This is the final installment of a seven-part series on Alexander Alekhine by Jeremy Silman over on chess.com. The series is interesting for its chess content, but this particular part is more important for its discussion of the anti-Semitic articles written by Alekhine during the Second World War. Silman's discussion is thoughtful and charitable, and to my mind goes a long way towards clearing this significant stain on the former champion's reputation. It's pretty close to a must-read for anyone with an interest in chess history.
Entries in Alexander Alekhine (3)
Alexander Alekhine, My Best Games of Chess 1908-1937 (Russell Enterprises 2013). $34.95. 454 pp. Reviewed by Dennis Monokroussos.
So-called descriptive notation offers an inelegant and ugly way of recording the moves of a chess game, but that's the way things were in English-language chess publications for at least the first 2/3 to 3/4 of the 20th century. That it is gone is progress, and not just for the benefits of a worldwide lingua franca. Nevertheless, before we say a complete "good riddance" to the old ways, we should note that many great English-language chess books have been written in descriptive notation, and not all of them have been updated into algebraic versions. Further, many of those golden oldies are available at very reasonable prices - Dover publishing in particular is a fine source of old chess books.
One such book - or originally, pair of books - is the two-part autobiographical collection of Alexander Alekhine's Best Games of Chess. Volume 1 covers his career from 1908 to 1923, the sequel from 1924 to 1937. The games are fantastic, and Alekhine was unparalleled in his day as an annotator in his analytical depth and creativity. When I was a kid back in the 1970s I had the volumes as separate paperbacks, each of which was purchased for fewer than $10 a pop. Years later, coming back to the game and rebuilding my library, I discovered that the version I owned was unavailable. Subsequently, there were two developments: one very bad, and one that was very good.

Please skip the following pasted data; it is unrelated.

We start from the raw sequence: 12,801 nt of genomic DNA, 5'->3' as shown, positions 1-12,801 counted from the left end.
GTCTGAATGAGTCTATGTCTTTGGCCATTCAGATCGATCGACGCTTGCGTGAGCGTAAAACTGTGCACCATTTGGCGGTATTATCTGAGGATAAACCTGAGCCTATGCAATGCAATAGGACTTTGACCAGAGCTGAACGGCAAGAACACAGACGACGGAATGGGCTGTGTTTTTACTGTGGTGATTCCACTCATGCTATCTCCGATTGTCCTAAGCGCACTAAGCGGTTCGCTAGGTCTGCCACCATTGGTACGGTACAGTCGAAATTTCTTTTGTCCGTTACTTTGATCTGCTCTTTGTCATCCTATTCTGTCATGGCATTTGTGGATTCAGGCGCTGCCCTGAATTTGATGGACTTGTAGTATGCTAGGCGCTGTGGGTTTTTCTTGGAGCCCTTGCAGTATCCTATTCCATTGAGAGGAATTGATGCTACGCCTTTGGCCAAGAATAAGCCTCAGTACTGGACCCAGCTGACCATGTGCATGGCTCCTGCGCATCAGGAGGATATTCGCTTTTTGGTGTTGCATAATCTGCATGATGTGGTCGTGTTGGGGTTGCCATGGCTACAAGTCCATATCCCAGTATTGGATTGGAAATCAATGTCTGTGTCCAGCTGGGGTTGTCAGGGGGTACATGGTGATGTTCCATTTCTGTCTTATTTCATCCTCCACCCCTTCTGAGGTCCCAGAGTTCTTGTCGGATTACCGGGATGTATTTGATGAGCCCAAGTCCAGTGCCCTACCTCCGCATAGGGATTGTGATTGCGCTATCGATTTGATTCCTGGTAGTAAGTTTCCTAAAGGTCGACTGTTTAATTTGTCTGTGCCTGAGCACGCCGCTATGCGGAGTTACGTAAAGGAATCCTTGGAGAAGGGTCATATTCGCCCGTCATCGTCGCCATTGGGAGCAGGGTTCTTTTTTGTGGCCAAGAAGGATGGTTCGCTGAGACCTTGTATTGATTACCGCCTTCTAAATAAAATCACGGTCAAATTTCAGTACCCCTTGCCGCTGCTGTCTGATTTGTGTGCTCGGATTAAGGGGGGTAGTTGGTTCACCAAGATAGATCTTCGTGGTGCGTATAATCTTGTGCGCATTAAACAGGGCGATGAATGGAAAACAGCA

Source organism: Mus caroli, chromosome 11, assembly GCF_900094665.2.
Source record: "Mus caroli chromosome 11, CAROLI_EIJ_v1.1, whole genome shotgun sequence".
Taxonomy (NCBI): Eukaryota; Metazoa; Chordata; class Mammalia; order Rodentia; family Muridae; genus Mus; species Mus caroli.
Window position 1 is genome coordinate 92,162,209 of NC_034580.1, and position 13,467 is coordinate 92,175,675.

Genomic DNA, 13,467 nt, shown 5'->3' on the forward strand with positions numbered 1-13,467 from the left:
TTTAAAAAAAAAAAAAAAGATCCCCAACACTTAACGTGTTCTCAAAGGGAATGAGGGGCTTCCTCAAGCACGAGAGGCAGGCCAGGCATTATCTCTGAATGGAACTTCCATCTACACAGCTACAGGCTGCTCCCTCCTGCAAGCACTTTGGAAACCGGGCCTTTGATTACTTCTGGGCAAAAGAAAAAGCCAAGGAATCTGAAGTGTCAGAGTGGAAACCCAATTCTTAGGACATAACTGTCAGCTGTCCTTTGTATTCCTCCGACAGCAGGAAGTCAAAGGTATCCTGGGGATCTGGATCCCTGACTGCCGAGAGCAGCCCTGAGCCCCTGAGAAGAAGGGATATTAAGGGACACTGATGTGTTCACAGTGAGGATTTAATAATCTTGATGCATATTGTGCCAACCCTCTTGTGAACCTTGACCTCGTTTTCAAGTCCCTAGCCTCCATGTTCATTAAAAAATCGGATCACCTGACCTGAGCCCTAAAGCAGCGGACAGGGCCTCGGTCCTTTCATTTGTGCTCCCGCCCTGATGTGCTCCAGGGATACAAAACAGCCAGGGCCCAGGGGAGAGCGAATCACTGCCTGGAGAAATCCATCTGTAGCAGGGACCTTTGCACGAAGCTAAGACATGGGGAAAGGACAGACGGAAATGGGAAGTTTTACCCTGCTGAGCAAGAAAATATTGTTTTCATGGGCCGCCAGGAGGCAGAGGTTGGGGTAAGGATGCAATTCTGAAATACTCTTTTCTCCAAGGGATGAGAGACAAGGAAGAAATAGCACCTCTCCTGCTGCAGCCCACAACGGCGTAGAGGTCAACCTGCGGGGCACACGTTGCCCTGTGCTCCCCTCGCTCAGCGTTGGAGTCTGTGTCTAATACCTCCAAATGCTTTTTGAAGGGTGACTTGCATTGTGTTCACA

First, the bad. John Nunn, then one of the leaders of Batsford Publishing, produced a severely abridged version that included only 109 of the original 220 games. (There were an additional nine games thrown in covering the last part of Alekhine's careeer.) Worse still, it cost more than double the price of the original - a great deal for the publisher, but a crime against a classic and a loss to the chess lover. The version at least updated the notation to algebraic, but beyond that it was a low moment in chess publishing. Then, good news: the original Dover edition was reissued in a combined volume, and at a very reasonable price. (Checking Amazon.com at the moment, it goes for $17.96 for their basic price, and lower prices are available through individual sellers.) The drawback is that it's in descriptive notation, just like the original. For those of us who are "bilingual", that's not a problem at all, but some will find descriptive notation too odious to learn and use.
If so, then here at last is good news: Russell Enterprises is now publishing a fresh, unabridged edition in algebraic notation. Here's a quick list of what I see as the primary pros and cons of their new edition relative to the old Dover standard.
- Algebraic notation
- Spiffier pages
- More diagrams
- Lots of photographs of both Alekhine and his various opponents
- Price: The new edition goes for $34.95 - not an intrinsically bad price at all given the book's size and quality, but it's still double the basic retail price of the original.